I saw a couple new plays over the last few weeks, and it got me thinking about structure.
There seems to be a trend with young playwrights that rejects the “restraints” of traditional structure. With nothing worthwhile to replace it, however, rejecting traditional structure feels like a rejection of any structure at all. The resulting play feels like a meditation on a theme at best and a plot with no climax or catharsis at worst.
My acting teacher asks me this question with unsettling regularity. No, she’s not suggesting I give up. (At least I don’t think she is…) She is simply pushing me to make big choices.
Because I never went to a formal acting program, I would sometimes get confused about the idea of “making a choice.” What does it mean to make a choice? A choice about what? Furthermore – what does it mean to make a “bigger” choice? Continue reading Big Choices to Make
For the longest time there was a wall I couldn’t surpass as an actor. I didn’t know how to be fully emotionally vulnerable in my work. Every now and then I would hit on something and it would surprise me. I couldn’t get back there, and I didn’t understand why.
A few months ago, I saw a play that featured a word that I thought I understood, but realized I didn’t truly understand. The word was shame. I thought I had a sense of what shame was, and I had a feeling about its pervasiveness in our society, but it was a vague sense and a vague feeling.
What is it that makes the “Best Original Song” for a motion picture?
This year is a particularly fascinating year for Best Song.
There appears to be a clear front runner in La La Land, nominated for the maximum two songs – “Audition” and “City of Stars.” Being a “movie musical” (yes, in quotations) the songs function in a very clear and direct way, allowing their effectiveness and RTDW to be more objectively quantifiable. With two nominations, however, it runs the risk of cancelling itself out.
Furthermore, historically the academy has chosen songs by famous pop artists, which gives an edge to Justin Timberlake and Sting. Although THIS year, with the massive pop appeal of Hamilton, the prize could go to Lin-Manuel Miranda. So it’s really up in the air.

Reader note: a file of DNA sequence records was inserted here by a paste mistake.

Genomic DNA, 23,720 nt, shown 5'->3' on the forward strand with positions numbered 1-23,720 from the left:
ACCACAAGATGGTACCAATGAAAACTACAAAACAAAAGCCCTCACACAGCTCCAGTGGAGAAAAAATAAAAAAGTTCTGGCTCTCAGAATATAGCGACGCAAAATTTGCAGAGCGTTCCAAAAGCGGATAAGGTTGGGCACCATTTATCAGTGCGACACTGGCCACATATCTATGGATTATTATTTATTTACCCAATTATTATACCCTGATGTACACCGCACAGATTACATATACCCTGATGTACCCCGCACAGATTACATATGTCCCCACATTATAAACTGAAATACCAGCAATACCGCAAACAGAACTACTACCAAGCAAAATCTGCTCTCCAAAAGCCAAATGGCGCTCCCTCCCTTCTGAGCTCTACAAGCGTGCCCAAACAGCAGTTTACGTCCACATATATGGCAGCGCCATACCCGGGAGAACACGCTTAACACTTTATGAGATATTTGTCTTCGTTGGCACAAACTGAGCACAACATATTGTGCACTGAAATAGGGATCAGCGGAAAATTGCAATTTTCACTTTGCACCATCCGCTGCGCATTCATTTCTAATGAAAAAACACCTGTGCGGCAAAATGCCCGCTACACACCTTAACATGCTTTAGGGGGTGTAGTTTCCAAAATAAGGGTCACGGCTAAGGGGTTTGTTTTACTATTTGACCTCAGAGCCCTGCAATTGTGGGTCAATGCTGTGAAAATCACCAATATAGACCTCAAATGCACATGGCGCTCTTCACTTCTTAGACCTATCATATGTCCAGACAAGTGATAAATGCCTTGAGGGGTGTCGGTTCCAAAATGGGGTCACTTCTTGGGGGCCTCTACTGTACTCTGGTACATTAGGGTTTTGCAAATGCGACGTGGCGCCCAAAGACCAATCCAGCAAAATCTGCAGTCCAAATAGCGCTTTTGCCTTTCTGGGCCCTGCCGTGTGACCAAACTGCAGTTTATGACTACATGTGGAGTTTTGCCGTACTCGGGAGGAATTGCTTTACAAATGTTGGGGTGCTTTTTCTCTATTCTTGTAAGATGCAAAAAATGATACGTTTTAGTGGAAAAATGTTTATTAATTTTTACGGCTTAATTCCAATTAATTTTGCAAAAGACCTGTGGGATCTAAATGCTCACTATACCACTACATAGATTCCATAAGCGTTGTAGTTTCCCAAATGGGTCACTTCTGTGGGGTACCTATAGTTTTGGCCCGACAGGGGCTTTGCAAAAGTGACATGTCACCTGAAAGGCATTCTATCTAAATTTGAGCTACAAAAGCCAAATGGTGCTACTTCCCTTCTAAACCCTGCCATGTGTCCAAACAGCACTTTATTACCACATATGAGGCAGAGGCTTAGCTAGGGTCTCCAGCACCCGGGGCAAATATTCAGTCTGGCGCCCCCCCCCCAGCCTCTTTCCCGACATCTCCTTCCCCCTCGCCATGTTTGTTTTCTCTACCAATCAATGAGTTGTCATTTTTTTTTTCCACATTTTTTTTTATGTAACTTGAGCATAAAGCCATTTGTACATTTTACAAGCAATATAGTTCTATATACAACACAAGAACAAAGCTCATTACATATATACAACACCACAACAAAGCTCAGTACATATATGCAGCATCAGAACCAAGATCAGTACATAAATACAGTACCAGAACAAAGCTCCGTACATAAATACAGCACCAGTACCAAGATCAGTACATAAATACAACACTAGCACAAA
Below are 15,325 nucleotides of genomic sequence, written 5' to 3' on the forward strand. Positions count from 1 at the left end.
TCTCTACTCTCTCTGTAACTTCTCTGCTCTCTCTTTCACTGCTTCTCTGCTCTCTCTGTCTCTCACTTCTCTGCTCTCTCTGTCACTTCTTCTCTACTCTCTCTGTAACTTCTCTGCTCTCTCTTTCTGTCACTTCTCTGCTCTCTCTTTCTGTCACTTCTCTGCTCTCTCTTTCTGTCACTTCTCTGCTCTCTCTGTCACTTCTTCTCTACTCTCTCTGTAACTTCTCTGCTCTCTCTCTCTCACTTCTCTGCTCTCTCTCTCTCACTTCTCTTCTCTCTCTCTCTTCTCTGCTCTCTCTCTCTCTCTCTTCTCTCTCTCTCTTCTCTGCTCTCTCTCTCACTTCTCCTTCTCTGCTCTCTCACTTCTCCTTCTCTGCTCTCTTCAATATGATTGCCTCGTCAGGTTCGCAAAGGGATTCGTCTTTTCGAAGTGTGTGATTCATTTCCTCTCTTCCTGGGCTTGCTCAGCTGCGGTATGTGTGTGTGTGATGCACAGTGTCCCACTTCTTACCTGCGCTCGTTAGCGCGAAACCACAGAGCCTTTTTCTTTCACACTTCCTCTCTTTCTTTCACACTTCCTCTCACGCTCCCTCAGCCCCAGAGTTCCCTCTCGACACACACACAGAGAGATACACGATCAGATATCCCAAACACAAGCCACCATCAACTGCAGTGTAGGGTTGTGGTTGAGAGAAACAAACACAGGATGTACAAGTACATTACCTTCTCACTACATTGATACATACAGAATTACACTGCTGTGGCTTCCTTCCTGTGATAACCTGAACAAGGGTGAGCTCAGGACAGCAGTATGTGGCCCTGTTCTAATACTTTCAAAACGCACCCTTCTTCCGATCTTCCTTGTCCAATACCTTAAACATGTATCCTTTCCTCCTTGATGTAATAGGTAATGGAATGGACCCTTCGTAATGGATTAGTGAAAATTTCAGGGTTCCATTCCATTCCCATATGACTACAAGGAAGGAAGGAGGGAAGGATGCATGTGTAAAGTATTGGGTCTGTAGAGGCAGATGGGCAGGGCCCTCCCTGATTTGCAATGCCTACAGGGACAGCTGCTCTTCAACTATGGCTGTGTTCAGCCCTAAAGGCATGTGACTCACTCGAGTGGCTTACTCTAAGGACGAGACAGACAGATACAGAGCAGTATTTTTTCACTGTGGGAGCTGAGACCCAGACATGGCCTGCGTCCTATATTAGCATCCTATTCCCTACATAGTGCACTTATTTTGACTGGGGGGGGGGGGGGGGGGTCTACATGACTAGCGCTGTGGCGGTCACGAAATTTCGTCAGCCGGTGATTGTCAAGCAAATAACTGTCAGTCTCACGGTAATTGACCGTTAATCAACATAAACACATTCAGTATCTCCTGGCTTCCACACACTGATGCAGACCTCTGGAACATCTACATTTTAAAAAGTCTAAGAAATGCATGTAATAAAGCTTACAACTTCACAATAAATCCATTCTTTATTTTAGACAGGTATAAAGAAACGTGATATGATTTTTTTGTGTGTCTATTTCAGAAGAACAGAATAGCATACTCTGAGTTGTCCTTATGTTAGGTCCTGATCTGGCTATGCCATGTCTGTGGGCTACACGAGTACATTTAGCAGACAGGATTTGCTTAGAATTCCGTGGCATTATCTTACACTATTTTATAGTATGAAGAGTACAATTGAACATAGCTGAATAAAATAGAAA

There is always going to be a large amount of subjectivity when evaluating a creative endeavor. Ideally, the law of averages works it out so that the opinions of an educated sample reflect the opinions of the educated majority.
Remember, though, that while the nominations are made by Academy members who are songwriters and composers, the winners are decided by the membership as a whole. (So beware Lin Manuel Miranda – the deciding vote may come down to a tone-deaf cinematographer.)
I’ve always thought that songs in motion pictures are a difficult thing to judge, and precisely because of that they are almost always a difficult award to predict. Add to that the bizarre and ever-changing rules which govern the nominations of songs, which results in years where only two songs (???) are even nominated.
I’ve been thinking a lot recently about the greater purpose of musical theatre. It’s been said that if you want to make a billion dollars you simply help a billion people. Now, who doesn’t want to make a billion dollars (especially if you’re an artist)? But the question then becomes how do you help a billion people?
The only way to have a lot of really great ideas is to have a lot MORE really bad ideas.